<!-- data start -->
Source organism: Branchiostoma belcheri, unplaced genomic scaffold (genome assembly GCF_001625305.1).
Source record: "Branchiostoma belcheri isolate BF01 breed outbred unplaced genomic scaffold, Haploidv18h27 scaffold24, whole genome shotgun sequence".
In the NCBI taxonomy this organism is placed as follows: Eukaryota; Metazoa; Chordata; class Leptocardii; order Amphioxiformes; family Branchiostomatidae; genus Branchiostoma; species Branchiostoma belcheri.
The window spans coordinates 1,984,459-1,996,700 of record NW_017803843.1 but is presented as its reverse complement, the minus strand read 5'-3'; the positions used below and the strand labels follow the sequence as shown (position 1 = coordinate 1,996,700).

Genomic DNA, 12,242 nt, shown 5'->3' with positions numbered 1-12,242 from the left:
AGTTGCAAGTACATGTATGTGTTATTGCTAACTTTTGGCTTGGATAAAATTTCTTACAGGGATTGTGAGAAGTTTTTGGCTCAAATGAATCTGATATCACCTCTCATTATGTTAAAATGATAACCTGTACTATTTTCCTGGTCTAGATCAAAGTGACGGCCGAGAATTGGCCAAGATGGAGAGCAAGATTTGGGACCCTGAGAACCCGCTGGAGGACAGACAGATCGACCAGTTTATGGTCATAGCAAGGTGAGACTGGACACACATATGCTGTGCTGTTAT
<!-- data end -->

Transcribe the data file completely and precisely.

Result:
Source organism: Branchiostoma belcheri, unplaced genomic scaffold (genome assembly GCF_001625305.1).
Source record: "Branchiostoma belcheri isolate BF01 breed outbred unplaced genomic scaffold, Haploidv18h27 scaffold24, whole genome shotgun sequence".
In the NCBI taxonomy this organism is placed as follows: Eukaryota; Metazoa; Chordata; class Leptocardii; order Amphioxiformes; family Branchiostomatidae; genus Branchiostoma; species Branchiostoma belcheri.
The window spans coordinates 1,984,459-1,996,700 of record NW_017803843.1 but is presented as its reverse complement, the minus strand read 5'-3'; the positions used below and the strand labels follow the sequence as shown (position 1 = coordinate 1,996,700).

Genomic DNA, 12,242 nt, shown 5'->3' with positions numbered 1-12,242 from the left:
AGTTGCAAGTACATGTATGTGTTATTGCTAACTTTTGGCTTGGATAAAATTTCTTACAGGGATTGTGAGAAGTTTTTGGCTCAAATGAATCTGATATCACCTCTCATTATGTTAAAATGATAACCTGTACTATTTTCCTGGTCTAGATCAAAGTGACGGCCGAGAATTGGCCAAGATGGAGAGCAAGATTTGGGACCCTGAGAACCCGCTGGAGGACAGACAGATCGACCAGTTTATGGTCATAGCAAGGTGAGACTGGACACACATATGCTGTGCTGTTAT